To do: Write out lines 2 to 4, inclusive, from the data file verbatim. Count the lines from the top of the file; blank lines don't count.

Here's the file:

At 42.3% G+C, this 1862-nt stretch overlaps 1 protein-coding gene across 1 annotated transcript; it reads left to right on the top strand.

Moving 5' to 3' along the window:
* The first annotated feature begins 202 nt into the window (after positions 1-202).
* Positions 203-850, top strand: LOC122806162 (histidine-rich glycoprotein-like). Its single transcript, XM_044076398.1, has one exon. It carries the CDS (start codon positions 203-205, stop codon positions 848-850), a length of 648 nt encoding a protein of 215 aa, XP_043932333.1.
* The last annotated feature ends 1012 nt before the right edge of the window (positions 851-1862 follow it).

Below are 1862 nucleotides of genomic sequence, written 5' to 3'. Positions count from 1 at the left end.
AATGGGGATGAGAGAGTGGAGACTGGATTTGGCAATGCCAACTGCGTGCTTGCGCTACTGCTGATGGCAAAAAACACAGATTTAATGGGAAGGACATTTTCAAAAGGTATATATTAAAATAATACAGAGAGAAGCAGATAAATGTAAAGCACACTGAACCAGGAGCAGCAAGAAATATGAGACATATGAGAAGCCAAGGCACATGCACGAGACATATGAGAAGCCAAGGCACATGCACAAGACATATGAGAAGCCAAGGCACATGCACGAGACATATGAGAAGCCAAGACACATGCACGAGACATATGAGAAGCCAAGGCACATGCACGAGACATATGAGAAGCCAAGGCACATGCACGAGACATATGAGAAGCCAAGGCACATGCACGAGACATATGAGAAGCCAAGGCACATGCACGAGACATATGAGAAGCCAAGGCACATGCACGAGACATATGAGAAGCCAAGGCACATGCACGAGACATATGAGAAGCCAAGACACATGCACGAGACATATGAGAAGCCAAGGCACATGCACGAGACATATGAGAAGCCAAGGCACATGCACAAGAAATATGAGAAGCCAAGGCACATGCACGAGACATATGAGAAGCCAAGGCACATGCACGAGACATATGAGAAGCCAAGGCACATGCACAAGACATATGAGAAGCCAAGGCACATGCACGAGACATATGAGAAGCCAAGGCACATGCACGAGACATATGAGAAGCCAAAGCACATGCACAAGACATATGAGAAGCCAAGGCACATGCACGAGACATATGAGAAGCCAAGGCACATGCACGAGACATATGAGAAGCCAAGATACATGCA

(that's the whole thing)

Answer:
Moving 5' to 3' along the window:
* The first annotated feature begins 202 nt into the window (after positions 1-202).
* Positions 203-850, top strand: LOC122806162 (histidine-rich glycoprotein-like). Its single transcript, XM_044076398.1, has one exon. It carries the CDS (start codon positions 203-205, stop codon positions 848-850), a length of 648 nt encoding a protein of 215 aa, XP_043932333.1.